Three hundred years later there was a rapprochement between the cuisines, and indeed the cultures. The table at which this occurred was that of the Sri Lankan Burghers, descendants of the early Dutch and Portuguese colonial misadventurers and the Singhalese and Tamils of Ceylon. My maternal grandmother, Ada de la Harpe (née Ferdinands) recorded this fusion cuisine in her personal domestic cookbook.
Ada’s cookbook is unusual in that it is not a haphazard collection of recipes inscribed as she created them or was given them by friends whose food she admired. Ada’s book is written as if for publication. The recipes are organised within categories: salads and dressing; main meals of beef, pork or chicken; puddings; chutneys, cakes, drinks. The recipes follow each other with no breaks left for later additions in the categories. It appears that at some stage Ada gathered together all her recipes, ordered them, and wrote them as an integrated cookbook. I’ve asked my mother about this, but she doesn’t remember Ada doing it. Still, the evidence for this process is at hand as I write this article.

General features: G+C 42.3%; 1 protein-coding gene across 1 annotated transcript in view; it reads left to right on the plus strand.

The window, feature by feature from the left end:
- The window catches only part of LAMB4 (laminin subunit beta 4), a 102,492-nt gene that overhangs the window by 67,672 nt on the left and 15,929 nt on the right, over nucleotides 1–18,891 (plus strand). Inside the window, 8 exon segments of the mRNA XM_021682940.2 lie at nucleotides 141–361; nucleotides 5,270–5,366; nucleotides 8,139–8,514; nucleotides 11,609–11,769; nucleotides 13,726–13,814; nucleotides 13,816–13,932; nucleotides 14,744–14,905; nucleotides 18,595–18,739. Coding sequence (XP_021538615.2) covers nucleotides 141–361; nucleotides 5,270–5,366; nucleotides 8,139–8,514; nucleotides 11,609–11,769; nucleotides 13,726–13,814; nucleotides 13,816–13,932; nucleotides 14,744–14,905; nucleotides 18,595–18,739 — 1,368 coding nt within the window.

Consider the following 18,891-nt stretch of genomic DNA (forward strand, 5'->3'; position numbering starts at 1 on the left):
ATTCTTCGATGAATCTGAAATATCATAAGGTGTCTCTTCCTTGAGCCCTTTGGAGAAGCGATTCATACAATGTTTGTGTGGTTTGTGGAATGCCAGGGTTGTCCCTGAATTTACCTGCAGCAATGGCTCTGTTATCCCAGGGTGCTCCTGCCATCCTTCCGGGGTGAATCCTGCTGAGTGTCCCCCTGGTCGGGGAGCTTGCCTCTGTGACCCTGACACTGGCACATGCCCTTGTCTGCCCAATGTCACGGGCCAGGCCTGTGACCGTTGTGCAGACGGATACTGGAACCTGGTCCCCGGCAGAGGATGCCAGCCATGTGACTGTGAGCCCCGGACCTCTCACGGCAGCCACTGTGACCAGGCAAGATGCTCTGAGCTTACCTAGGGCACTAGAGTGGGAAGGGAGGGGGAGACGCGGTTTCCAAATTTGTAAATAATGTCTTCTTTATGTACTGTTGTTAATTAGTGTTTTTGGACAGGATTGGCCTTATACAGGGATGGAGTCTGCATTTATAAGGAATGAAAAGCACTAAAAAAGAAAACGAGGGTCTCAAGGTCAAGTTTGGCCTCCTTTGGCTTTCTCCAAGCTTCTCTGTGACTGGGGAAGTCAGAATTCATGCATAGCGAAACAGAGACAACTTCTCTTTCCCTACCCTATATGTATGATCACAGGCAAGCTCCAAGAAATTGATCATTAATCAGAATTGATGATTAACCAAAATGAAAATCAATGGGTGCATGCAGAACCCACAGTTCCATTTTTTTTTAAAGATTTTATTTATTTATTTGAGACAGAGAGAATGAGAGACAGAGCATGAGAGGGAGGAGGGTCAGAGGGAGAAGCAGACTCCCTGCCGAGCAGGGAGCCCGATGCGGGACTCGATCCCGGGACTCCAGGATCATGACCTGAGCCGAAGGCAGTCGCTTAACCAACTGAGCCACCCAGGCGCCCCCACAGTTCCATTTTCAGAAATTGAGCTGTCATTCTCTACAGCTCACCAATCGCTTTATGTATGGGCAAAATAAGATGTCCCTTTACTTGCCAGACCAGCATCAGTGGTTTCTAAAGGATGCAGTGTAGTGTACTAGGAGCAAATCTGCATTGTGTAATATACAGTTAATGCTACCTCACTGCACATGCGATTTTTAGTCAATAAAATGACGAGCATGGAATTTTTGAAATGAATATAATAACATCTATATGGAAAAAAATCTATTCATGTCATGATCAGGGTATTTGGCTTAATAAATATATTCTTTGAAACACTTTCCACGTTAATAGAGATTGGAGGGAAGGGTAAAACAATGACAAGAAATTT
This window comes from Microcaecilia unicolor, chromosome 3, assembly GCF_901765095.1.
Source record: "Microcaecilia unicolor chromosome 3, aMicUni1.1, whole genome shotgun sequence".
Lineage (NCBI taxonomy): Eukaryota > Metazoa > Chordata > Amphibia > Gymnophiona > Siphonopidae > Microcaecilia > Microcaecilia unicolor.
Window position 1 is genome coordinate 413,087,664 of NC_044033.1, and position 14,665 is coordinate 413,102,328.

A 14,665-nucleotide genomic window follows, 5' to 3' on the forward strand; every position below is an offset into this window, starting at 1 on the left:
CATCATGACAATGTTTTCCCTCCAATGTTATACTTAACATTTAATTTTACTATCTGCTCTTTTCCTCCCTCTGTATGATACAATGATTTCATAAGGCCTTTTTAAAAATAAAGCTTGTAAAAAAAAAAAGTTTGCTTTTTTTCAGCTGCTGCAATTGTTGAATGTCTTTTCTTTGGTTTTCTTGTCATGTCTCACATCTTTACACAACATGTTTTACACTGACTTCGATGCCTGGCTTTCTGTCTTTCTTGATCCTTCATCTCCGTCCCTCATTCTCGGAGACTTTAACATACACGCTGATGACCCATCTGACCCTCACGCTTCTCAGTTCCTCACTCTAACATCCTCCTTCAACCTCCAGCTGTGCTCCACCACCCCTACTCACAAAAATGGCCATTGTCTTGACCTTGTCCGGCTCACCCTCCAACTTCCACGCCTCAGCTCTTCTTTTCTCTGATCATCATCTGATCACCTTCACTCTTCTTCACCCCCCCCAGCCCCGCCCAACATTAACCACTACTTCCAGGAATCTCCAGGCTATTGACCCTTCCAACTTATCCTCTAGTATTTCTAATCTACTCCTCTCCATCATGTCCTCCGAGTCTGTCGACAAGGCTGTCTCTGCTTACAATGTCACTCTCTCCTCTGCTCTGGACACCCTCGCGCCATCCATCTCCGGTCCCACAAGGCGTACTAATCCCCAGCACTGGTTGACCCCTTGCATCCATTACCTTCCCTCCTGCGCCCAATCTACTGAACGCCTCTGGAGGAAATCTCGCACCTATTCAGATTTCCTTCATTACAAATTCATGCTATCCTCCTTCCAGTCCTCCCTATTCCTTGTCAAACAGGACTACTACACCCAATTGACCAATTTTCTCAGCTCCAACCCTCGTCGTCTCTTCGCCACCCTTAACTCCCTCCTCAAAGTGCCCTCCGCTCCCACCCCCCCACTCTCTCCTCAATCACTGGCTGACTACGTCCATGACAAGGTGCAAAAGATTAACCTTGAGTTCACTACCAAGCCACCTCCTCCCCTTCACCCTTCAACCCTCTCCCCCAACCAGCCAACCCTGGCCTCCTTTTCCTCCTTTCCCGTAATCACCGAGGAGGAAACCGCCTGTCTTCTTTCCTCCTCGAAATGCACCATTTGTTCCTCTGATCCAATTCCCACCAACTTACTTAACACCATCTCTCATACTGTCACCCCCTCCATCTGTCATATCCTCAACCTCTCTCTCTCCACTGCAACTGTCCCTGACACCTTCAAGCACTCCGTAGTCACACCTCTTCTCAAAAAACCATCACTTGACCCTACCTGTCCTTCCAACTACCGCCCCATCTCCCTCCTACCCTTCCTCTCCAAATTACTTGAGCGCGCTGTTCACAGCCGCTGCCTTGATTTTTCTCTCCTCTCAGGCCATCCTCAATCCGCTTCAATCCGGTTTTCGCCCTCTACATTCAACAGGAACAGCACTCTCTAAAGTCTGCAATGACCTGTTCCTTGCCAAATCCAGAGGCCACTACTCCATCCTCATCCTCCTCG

Barbara Santich has written that, ‘Fusion cooking involves not so much the combining and blending of ingredients as the blending of cultures to create entirely new dishes’. She uses the example of pasta with tomato sauce, arguing this fusion could not have existed until tomato sauce itself was fully ‘evolved’ and until both pasta and tomato sauce had been ‘thoroughly Italianised’. This, she argues, happened when the Italian flavourings of garlic and parsley replaced the Mexican ingredients of onion and chilli, and when the new ingredients began to be cooked together as in Italian established practice and not simply chopped, mixed and served fresh as was the Mexican practice. For Santich, then, fusion food involves not only the bringing together of previously unrelated ingredients, but also their combination through techniques also unrelated to the way in which some at least of the ingredients have been traditionally used.